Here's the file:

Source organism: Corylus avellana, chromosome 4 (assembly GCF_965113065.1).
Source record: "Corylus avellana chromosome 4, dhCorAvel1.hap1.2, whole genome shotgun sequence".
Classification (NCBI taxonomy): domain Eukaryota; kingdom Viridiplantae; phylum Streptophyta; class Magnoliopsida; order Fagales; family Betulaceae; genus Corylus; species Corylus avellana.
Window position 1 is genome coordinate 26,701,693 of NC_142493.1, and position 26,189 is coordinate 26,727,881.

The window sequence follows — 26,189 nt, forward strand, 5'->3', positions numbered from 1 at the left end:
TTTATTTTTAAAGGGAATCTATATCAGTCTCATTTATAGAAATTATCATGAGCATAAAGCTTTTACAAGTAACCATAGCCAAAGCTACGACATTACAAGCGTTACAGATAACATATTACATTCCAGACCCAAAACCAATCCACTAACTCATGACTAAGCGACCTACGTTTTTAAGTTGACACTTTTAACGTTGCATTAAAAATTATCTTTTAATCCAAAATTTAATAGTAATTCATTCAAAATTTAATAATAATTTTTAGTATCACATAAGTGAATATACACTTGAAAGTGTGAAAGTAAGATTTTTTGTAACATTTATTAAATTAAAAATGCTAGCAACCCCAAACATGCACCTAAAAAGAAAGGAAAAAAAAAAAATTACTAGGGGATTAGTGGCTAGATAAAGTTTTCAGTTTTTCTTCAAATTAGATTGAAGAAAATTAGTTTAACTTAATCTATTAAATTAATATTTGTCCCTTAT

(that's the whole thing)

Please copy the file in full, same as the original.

Source organism: Corylus avellana, chromosome 4 (assembly GCF_965113065.1).
Source record: "Corylus avellana chromosome 4, dhCorAvel1.hap1.2, whole genome shotgun sequence".
Classification (NCBI taxonomy): domain Eukaryota; kingdom Viridiplantae; phylum Streptophyta; class Magnoliopsida; order Fagales; family Betulaceae; genus Corylus; species Corylus avellana.
Window position 1 is genome coordinate 26,701,693 of NC_142493.1, and position 26,189 is coordinate 26,727,881.

The window sequence follows — 26,189 nt, forward strand, 5'->3', positions numbered from 1 at the left end:
TTTATTTTTAAAGGGAATCTATATCAGTCTCATTTATAGAAATTATCATGAGCATAAAGCTTTTACAAGTAACCATAGCCAAAGCTACGACATTACAAGCGTTACAGATAACATATTACATTCCAGACCCAAAACCAATCCACTAACTCATGACTAAGCGACCTACGTTTTTAAGTTGACACTTTTAACGTTGCATTAAAAATTATCTTTTAATCCAAAATTTAATAGTAATTCATTCAAAATTTAATAATAATTTTTAGTATCACATAAGTGAATATACACTTGAAAGTGTGAAAGTAAGATTTTTTGTAACATTTATTAAATTAAAAATGCTAGCAACCCCAAACATGCACCTAAAAAGAAAGGAAAAAAAAAAAATTACTAGGGGATTAGTGGCTAGATAAAGTTTTCAGTTTTTCTTCAAATTAGATTGAAGAAAATTAGTTTAACTTAATCTATTAAATTAATATTTGTCCCTTAT